The fight must continue
Nevertheless, the attention paid to the identification and management of people with advanced HIV, as well as access to diagnostic tests and therapy for many opportunistic infections, remains very limited. Often, in countries where MSF works, diagnostic tools such as tests to measure the level of CD4, a type of white blood cells that fight infections and whose count is used to assess the state of the immune system and the therapeutic response between people with HIV are completely missing. The same goes for the TB-Lam and CrAg LFA, all tests that provide quick diagnosis of tuberculosis and cryptococcal meningitis that are often not available in primary care facilities where most people go for treatment. "Many patients go to primary health centers when they feel ill. If these facilities are not equipped and prepared to detect the presence of HIV in an advanced state, patients at risk remain in the dark and do not start treatment. "As a result, they continue to get worse and become terminally ill. Someone is then transferred to hospitals that often lack the basic tools to manage them," said Gilles Van Cutsem.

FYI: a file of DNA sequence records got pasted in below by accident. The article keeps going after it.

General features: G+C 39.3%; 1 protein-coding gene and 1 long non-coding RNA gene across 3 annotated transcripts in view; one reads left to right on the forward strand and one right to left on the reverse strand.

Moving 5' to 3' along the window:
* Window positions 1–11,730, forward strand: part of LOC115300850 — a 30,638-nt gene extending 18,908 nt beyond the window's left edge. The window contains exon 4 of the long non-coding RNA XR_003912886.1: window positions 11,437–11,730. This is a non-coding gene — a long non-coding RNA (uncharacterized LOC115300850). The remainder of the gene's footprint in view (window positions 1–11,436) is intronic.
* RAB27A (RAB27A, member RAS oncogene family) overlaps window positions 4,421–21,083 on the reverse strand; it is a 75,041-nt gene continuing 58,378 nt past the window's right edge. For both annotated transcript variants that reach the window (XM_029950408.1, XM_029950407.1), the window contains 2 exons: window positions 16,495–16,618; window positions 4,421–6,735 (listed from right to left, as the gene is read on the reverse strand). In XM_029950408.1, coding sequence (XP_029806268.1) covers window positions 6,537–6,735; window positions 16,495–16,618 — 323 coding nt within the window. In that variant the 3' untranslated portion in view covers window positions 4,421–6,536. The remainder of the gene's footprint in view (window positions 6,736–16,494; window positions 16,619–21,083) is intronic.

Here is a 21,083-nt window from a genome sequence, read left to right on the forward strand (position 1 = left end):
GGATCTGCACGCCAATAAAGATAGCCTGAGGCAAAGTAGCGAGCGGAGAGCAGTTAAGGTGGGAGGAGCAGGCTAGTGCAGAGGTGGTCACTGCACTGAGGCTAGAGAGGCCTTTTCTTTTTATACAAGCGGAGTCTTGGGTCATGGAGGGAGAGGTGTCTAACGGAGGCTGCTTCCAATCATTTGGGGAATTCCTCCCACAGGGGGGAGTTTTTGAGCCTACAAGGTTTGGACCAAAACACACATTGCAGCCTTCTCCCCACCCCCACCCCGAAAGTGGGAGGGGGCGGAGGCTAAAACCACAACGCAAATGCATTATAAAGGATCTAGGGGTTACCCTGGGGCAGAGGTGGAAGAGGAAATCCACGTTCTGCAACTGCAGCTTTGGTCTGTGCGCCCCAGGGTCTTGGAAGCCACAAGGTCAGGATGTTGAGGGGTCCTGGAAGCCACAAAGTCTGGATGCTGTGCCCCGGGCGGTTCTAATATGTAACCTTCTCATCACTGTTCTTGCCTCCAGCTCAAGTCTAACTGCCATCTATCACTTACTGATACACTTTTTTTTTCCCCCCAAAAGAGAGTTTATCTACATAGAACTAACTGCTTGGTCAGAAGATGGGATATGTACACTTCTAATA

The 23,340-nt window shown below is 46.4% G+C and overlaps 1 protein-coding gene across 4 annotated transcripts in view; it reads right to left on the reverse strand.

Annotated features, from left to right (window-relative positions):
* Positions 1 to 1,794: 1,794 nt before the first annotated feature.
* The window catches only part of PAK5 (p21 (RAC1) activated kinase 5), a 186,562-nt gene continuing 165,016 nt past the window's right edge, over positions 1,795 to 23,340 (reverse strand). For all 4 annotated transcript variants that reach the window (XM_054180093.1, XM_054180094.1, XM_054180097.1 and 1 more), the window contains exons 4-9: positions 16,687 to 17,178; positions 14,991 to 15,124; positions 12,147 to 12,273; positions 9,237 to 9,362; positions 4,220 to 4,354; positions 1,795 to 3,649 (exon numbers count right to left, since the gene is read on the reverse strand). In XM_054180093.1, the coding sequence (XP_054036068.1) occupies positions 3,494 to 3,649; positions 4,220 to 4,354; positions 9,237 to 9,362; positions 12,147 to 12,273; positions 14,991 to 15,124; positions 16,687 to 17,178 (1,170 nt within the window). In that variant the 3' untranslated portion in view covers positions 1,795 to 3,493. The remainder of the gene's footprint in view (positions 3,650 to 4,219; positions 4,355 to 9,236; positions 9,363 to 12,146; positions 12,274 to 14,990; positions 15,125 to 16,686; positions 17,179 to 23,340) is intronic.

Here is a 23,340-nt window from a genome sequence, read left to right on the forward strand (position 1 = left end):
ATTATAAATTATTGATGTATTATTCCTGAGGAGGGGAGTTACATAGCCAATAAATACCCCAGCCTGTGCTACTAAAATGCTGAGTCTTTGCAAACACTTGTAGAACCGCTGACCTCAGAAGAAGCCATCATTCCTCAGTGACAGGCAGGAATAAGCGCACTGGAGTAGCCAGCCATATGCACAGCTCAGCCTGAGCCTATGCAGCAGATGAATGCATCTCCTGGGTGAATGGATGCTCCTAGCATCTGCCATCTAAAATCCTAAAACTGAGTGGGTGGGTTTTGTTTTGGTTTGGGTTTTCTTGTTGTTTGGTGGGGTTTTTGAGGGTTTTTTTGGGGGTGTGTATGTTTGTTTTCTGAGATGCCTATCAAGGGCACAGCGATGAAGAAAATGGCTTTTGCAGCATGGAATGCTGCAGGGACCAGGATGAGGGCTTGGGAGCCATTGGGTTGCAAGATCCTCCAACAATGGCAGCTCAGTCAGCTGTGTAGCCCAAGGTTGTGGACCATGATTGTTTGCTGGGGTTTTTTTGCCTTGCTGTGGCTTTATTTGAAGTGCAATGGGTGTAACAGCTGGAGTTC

Reduce deaths by 50% by 2020
In 2016, UN member states agreed on the goal of reducing AIDS deaths by 50% by 2020, bringing them to less than 500,000 a year. Six months after the deadline, we are very far from the set target, recalls Msf: the number of deaths from AIDS in 2018 (770 thousand) was reduced slightly compared to previous years (800 thousand in 2017 and 840 thousand in 2016). The rate of mortality reduction is stagnant, the organization denounces. UN member states have also agreed 90-90-90 treatment goals, meaning that 90% of people with HIV are aware of their state, that 90% of diagnosed people receive antiretroviral treatment and that in 90% of those under treatment the suppression of the viral load is obtained. "Governments, ministries of health, international organizations and donors must increase efforts and focus on reducing mortality among people with HIV, with a special focus on prevention, virus detection and therapy for diseases. advances related to HIV and AIDS, "says MSF.